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Strength Through Solidarity's life trainings

Between the 12th of May and the 20th of June, VIEWS Internationalhasco-ordinated the organization of five life training in four different Belgian cities. The training addressed various topics (intercultural communication, empowerment etc.) and was organized in the framework of the "Strength Through Solidarity" project, which we have already told you about in previous issues of the newsletter.
The training was generally very well-received by the participants and gave rise to extremely interesting and fruitful discussions.

Between the 12th of May and the 20th of June, VIEWS International co-ordinated the organization of five life training in four different Belgian cities. The training addressed various topics (intercultural communication, empowerment etc.) and was organized in the framework of the "Strength Through Solidarity" project

The training was generally very well-received by the participants and gave rise to extremely interesting and fruitful discussions.


The first life training organized in the framework of the Strength Through Solidarity project took place in Liège on Friday, the 12th of May. It focused on disability awareness and intercultural learning and was held entirely in the dark. The 10 participants were mostly sighted (only two were visually impaired) and had never met before... or so they thought! Two of them actually had, but it took them a long time to realize it, as they only heard each other's voices throughout the whole training. The age varied a lot as well: the youngest participant was only 12, the oldest 50. All participants were Belgian, except for one who came from India.

After some ice-breaking games, where participants introduced themselves and tried to guess where the others came from based on their accent, they were divided into groups and had to invent stories using some tactile words (which they found very difficult to decipher). The tea break was also performed in the dark, but luckily there were no major catastrophes (coffee was spilled only once!).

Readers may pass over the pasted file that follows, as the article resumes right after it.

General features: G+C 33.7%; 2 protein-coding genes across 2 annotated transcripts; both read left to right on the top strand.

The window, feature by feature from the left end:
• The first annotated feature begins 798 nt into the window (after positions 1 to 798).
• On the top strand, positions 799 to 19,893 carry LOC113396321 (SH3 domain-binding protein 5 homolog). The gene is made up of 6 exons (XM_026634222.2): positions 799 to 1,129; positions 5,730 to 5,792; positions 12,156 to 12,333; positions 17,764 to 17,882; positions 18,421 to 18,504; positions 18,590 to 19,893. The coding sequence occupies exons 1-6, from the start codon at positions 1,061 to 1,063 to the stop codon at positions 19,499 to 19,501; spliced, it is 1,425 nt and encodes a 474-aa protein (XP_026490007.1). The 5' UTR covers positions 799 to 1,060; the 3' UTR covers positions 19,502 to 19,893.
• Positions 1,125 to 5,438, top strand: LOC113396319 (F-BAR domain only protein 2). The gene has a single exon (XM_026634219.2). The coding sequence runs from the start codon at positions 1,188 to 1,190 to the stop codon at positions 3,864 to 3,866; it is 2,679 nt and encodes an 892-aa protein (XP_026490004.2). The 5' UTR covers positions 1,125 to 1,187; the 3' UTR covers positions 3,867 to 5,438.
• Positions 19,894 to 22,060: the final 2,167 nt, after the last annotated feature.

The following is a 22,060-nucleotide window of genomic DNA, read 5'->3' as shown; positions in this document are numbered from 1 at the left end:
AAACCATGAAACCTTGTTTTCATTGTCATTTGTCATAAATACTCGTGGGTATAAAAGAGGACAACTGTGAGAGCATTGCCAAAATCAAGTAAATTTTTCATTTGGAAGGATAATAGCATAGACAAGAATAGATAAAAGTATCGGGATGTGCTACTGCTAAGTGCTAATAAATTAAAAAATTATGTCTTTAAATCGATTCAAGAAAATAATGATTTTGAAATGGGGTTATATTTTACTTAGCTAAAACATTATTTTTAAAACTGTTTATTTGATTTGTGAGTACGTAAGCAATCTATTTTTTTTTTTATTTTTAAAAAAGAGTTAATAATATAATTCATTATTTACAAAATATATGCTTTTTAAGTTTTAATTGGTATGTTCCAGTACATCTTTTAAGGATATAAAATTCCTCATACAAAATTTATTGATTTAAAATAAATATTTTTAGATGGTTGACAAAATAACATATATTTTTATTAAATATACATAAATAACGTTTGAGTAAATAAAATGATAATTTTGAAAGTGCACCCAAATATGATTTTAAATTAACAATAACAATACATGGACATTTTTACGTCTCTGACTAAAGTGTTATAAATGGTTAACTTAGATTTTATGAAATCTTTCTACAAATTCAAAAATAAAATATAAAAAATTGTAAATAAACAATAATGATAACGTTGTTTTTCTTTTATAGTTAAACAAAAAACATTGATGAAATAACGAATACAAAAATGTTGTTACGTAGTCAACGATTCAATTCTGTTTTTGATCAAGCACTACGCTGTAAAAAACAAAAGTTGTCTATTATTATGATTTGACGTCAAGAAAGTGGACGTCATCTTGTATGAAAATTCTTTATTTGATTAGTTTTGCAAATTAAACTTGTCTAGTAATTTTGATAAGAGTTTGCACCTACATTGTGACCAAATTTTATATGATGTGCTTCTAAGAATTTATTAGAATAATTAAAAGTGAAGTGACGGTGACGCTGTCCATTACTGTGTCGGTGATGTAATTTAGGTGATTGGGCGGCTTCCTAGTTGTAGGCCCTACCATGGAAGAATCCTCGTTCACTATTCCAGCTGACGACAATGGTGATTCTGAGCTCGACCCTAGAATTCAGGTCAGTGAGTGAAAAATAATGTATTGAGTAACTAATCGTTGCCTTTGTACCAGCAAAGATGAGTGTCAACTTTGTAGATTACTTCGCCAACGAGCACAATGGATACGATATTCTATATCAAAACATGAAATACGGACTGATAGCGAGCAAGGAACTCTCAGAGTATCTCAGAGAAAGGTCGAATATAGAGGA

After the break, the organizers addressed the subject of intercultural dialogue: they read some controversial statements dealing with culture and stereotypes, and participants had to say whether they agreed or disagreed. For example, one of the statements was: "women's job is to stay at home and take care of their husband and children". The statements gave rise to a very fruitful and lively debate, which lasted for almost an hour! What made everything even more intercultural was the fact that the organizers had to translate back and forth between English and French, as some participants spoke only one or the other language.


The second training took place in Brussels on Friday, the 26th of May. There were 4 participants, 2 sighted and 2 visually impaired, all in their twenties and from Belgium. Just like the previous one, this training focused on disability awareness and intercultural communication.

The first part of the training concentrated on disability: after a brainstorming to try and define what disability actually means, the participants were asked to reflect on the difference between empathy and sympathy, two completely opposite feelings which lead to completely opposite approaches. Afterwards, the organizers performed some roleplays about disability, and asked participants to get involved and try to change what they had found out of place. This gave rise to a very interesting discussion, especially because the two sighted participants were quite new to disability and were very receptive and curious.

After the tea break, some stereotypes about disability were discussed, and then the focus shifted to intercultural communication: like in the previous training, the organizers read some cultural statements, which sparked off a very interesting debate. Afterwards, one of the organizers explained some theories related to intercultural communication, and the rest of the time was used for questions and feedback.


The third training took place the day after (27th May) in Leuven. This time, all 5 participants were visually impaired, in their twenties and thirties, and mostly engaged in the organization of the ICC (International Camp on Computer and Communication), which will be held in the same city at the end of July 2017. The topic of the training was intercultural communication.